This chapter written by Weasley-Detectives and Caith, edited by Weasley-Detectives
Namek Quest: The Gathering
People came to the planet Terrada to seek out their fortune. Unfortunately, other people sought it too. Ultimately, this meant that the most successful business to embark on revolved around the funeral industry.
The Kold Empire had never invaded Terrada; at least, not in the technical sense. The planet freely welcomed invaders with cash in their pockets to dispose on a game in one of the myriad casinos that dotted the city-world's glittering surface. Invading the planet would be like crashing a Halloween party and finding everyone was wearing the same costume as you.
The city-world's capital, Delta, was a prosperous city whose founders believed that when it came to architectural wonders, one must think outside the box. The problem with thinking outside the box is that there must first be some evidence of thinking going on inside it. Delta, though prosperous, was constructed upon the Terrada's Great Mire, an immense swamp encompassing one hundred square miles and fathoms deep, which continually threatened to consume the city. Ships had been known to crash-land into the Mire without ever leaving a single trace, the skeletons of which lay at the bottom of the swamp perfectly preserved. An intricate network of pillars, platforms and scaffolding, layered level upon level like a cake, supported the entire city while ongoing repairs kept it from sinking into the relentless sucking swamp. The upper levels of the city housed some of the galaxies most famous theatres, casinos and nightclubs, a bustling, buzzing, hectic society that never slept. The dark, murky depths of the lower levels saw little of the wealth above and was home to some of the seedier characters and dangers of the galaxy. Puddles of sewage gathered in murky street corners and shabby black market shops and inns attracted all manner of life-forms, most of them dangerous and harbouring a personal grudge against your life. Here, on the lower levels, there were no public health laws or law enforcement. The crime rate was so high that introducing a police squad would be like installing smoke detectors in Hell.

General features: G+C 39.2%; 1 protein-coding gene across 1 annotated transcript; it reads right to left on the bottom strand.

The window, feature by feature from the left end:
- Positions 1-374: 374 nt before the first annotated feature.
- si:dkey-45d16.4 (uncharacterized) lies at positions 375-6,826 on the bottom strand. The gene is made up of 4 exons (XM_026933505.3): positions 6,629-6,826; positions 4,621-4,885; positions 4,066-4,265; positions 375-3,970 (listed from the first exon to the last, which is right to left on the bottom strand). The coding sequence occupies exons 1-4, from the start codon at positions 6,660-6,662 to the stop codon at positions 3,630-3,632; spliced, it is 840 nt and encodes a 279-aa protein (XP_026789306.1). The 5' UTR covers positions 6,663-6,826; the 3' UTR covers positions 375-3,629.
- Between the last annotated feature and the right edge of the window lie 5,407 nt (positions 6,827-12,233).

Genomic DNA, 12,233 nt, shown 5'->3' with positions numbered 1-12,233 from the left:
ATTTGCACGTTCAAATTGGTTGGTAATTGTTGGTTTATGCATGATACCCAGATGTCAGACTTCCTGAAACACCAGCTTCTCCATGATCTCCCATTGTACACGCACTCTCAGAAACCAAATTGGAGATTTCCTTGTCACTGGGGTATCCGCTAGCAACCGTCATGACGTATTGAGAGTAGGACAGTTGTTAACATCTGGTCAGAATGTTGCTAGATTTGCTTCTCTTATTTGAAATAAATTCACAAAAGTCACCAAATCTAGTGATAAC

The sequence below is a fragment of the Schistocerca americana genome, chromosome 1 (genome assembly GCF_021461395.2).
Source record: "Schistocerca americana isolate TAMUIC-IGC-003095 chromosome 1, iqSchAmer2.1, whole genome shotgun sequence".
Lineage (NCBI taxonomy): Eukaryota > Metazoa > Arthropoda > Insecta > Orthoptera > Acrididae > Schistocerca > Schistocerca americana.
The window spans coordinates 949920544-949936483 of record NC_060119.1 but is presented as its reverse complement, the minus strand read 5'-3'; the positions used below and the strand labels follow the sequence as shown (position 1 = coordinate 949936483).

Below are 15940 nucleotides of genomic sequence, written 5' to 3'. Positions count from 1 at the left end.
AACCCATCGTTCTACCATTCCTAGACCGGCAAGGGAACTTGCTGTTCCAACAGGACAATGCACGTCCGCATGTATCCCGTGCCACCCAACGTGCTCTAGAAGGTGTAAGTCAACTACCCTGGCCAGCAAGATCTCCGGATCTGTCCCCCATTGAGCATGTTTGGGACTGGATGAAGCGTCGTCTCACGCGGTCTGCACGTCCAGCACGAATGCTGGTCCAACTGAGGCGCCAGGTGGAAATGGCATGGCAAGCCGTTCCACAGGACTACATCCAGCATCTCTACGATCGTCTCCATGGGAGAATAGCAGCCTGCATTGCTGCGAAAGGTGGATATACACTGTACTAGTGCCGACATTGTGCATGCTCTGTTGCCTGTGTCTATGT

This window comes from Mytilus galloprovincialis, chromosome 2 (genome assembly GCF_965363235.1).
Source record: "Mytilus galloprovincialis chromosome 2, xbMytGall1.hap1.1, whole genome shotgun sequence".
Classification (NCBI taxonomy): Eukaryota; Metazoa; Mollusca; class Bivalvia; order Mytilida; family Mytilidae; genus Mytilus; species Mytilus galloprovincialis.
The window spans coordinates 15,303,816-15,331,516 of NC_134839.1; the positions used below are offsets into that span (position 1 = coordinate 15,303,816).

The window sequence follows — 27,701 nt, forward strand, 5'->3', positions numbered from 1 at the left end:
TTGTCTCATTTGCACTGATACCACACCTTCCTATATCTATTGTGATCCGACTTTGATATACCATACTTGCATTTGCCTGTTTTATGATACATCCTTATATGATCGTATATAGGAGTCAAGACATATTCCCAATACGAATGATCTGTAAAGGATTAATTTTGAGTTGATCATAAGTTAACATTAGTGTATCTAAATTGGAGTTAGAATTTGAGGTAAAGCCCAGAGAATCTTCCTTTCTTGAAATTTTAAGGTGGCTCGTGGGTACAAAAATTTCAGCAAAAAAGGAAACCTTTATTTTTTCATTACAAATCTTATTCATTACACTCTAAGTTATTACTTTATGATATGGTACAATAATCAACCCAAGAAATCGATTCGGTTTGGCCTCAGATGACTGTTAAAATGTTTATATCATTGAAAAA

Here, tucked away in a particularly dingy street on the lower levels of Delta, was Nam's Nevertheless.
The old proprietor of the Antiques shop had been a self-proclaimed witch who had left her wears and business to fulfil her dreams of becoming a famous mystic on the glittering top levels of Delta. For all her fortune-telling powers, old Nam had not foreseen the knife in her assassin's hand before it struck her dead en-route to the upper levels. Her shop assistant, Deceptedo, had never heard from her again. In the long run the grim situation had worked out quite nicely for him. Old Nam had been kind to him, taught him the careful eye of a merchant trader and after her disappearance the shop was left in his hands. He knew how to haggle and took no nonsense from cheapskate traders, however often they threatened his life.
Out of the dark and stormy night that evening, one such trader entered his shop. The stocky figure filled the doorway of Nam's Nevertheless, whistlers of night breeze pushing grit across the threshold and swirling across the damp, wooden floorboards of the shop. Deceptedo looked up from the odd relic he had been puzzling over and wrinkled his nose as the acrid smell of the Mire drifting in with the breeze nuzzled his throat.
Traders were getting younger and younger these days, he mused. This one could not be older than himself - nineteen at the very most. The Warg stood on the threshold, a large duffel bag thrust over her shoulder and looking for all intents and purposes like a wet dog. Her silver hair was short and shaggy, and dripping puddles of water onto the floor. He wrinkled his nose again.
"We're closing shortly," he said politely, eyeing the mop in the corner.
She stepped into the light and closed the shop door behind her, a toothy grin on her face that wasn't at all comforting. "This won't take a minute."